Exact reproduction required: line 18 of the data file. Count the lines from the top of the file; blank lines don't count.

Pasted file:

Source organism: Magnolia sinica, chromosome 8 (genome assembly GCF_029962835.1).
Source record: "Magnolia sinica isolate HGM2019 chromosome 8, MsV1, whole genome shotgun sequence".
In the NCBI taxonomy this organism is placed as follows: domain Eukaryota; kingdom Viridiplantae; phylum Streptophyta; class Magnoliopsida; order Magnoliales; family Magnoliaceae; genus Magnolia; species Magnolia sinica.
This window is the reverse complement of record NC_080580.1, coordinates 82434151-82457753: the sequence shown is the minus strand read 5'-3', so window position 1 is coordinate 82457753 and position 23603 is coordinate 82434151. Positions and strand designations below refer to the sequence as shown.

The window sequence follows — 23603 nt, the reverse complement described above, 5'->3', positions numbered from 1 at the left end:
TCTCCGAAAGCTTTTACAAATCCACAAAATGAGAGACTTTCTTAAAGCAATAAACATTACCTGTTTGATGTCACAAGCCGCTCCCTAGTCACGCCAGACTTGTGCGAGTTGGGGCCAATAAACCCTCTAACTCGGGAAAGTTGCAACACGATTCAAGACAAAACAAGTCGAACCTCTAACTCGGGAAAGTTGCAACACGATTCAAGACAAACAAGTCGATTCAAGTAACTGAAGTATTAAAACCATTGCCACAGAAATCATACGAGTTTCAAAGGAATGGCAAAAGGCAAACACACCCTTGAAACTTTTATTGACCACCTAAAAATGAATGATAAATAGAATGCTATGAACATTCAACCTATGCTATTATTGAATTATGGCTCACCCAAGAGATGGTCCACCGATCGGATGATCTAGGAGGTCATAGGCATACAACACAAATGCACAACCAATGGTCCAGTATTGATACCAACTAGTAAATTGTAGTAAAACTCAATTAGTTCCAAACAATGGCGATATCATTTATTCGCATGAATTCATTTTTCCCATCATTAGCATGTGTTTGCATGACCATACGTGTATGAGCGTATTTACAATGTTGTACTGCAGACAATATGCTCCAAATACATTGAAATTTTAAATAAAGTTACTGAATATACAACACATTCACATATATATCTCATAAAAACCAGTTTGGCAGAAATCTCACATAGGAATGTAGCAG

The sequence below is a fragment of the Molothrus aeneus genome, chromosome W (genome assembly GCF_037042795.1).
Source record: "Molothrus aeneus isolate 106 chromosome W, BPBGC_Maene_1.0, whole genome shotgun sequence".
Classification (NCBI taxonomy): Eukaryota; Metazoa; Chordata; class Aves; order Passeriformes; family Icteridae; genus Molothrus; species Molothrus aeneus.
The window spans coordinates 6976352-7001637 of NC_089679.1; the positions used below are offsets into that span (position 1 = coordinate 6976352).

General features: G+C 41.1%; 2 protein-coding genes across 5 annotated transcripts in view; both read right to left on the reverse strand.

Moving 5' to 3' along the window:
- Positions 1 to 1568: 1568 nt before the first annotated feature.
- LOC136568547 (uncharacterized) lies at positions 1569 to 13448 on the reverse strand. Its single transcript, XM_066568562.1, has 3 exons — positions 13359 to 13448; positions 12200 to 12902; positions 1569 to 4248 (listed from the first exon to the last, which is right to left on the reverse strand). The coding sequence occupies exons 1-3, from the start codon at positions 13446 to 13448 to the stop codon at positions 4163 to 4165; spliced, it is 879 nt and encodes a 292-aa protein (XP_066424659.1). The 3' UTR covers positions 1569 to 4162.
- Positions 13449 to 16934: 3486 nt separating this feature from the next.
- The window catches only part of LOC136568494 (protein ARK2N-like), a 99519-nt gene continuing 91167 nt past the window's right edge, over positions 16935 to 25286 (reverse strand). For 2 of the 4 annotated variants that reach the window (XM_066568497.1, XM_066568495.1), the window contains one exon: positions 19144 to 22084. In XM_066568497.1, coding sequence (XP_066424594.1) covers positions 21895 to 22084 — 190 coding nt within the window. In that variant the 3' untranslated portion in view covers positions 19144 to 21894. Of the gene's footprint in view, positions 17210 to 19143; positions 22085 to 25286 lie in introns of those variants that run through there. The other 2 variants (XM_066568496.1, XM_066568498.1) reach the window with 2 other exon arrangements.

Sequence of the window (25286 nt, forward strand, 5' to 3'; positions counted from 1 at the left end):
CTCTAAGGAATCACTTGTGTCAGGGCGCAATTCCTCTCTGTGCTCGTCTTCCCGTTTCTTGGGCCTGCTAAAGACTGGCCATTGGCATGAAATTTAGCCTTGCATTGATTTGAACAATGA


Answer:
CTCTAAGGAATCACTTGTGTCAGGGCGCAATTCCTCTCTGTGCTCGTCTTCCCGTTTCTTGGGCCTGCTAAAGACTGGCCATTGGCATGAAATTTAGCCTTGCATTGATTTGAACAATGA